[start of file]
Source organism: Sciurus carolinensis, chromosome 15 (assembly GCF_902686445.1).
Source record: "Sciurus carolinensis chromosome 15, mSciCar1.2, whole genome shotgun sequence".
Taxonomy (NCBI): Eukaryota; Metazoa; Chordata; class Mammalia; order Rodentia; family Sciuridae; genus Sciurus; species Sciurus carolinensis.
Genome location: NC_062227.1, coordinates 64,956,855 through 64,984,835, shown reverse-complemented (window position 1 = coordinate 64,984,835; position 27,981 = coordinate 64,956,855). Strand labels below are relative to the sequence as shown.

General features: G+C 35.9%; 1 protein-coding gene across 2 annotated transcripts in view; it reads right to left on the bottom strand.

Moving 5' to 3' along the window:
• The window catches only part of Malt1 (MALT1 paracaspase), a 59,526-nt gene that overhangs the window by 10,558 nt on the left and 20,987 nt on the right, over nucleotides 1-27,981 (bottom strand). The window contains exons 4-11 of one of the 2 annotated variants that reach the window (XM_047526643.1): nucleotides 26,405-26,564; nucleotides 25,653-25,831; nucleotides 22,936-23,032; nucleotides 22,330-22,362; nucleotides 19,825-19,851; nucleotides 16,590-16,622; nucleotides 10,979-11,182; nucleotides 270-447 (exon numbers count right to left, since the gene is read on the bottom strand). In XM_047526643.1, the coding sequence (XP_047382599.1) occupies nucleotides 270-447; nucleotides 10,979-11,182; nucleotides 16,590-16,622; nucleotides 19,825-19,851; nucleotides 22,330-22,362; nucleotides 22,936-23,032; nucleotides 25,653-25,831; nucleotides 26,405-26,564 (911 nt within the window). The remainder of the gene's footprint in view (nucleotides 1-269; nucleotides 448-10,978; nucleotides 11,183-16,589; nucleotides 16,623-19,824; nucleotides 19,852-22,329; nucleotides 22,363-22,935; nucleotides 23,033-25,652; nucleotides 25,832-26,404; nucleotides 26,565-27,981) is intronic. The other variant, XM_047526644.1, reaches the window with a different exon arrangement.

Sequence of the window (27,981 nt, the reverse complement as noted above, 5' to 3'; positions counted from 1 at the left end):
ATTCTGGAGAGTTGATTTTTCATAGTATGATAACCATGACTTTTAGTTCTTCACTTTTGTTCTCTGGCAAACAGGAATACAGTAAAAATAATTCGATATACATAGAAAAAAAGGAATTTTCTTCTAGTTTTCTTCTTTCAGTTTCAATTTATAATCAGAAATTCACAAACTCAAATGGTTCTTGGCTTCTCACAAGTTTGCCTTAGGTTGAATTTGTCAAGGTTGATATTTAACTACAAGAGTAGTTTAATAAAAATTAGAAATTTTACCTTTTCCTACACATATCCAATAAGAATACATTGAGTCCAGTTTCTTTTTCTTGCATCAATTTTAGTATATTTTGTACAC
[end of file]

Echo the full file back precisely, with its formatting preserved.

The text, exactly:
Source organism: Sciurus carolinensis, chromosome 15 (assembly GCF_902686445.1).
Source record: "Sciurus carolinensis chromosome 15, mSciCar1.2, whole genome shotgun sequence".
Taxonomy (NCBI): Eukaryota; Metazoa; Chordata; class Mammalia; order Rodentia; family Sciuridae; genus Sciurus; species Sciurus carolinensis.
Genome location: NC_062227.1, coordinates 64,956,855 through 64,984,835, shown reverse-complemented (window position 1 = coordinate 64,984,835; position 27,981 = coordinate 64,956,855). Strand labels below are relative to the sequence as shown.

General features: G+C 35.9%; 1 protein-coding gene across 2 annotated transcripts in view; it reads right to left on the bottom strand.

Moving 5' to 3' along the window:
• The window catches only part of Malt1 (MALT1 paracaspase), a 59,526-nt gene that overhangs the window by 10,558 nt on the left and 20,987 nt on the right, over nucleotides 1-27,981 (bottom strand). The window contains exons 4-11 of one of the 2 annotated variants that reach the window (XM_047526643.1): nucleotides 26,405-26,564; nucleotides 25,653-25,831; nucleotides 22,936-23,032; nucleotides 22,330-22,362; nucleotides 19,825-19,851; nucleotides 16,590-16,622; nucleotides 10,979-11,182; nucleotides 270-447 (exon numbers count right to left, since the gene is read on the bottom strand). In XM_047526643.1, the coding sequence (XP_047382599.1) occupies nucleotides 270-447; nucleotides 10,979-11,182; nucleotides 16,590-16,622; nucleotides 19,825-19,851; nucleotides 22,330-22,362; nucleotides 22,936-23,032; nucleotides 25,653-25,831; nucleotides 26,405-26,564 (911 nt within the window). The remainder of the gene's footprint in view (nucleotides 1-269; nucleotides 448-10,978; nucleotides 11,183-16,589; nucleotides 16,623-19,824; nucleotides 19,852-22,329; nucleotides 22,363-22,935; nucleotides 23,033-25,652; nucleotides 25,832-26,404; nucleotides 26,565-27,981) is intronic. The other variant, XM_047526644.1, reaches the window with a different exon arrangement.

Sequence of the window (27,981 nt, the reverse complement as noted above, 5' to 3'; positions counted from 1 at the left end):
ATTCTGGAGAGTTGATTTTTCATAGTATGATAACCATGACTTTTAGTTCTTCACTTTTGTTCTCTGGCAAACAGGAATACAGTAAAAATAATTCGATATACATAGAAAAAAAGGAATTTTCTTCTAGTTTTCTTCTTTCAGTTTCAATTTATAATCAGAAATTCACAAACTCAAATGGTTCTTGGCTTCTCACAAGTTTGCCTTAGGTTGAATTTGTCAAGGTTGATATTTAACTACAAGAGTAGTTTAATAAAAATTAGAAATTTTACCTTTTCCTACACATATCCAATAAGAATACATTGAGTCCAGTTTCTTTTTCTTGCATCAATTTTAGTATATTTTGTACAC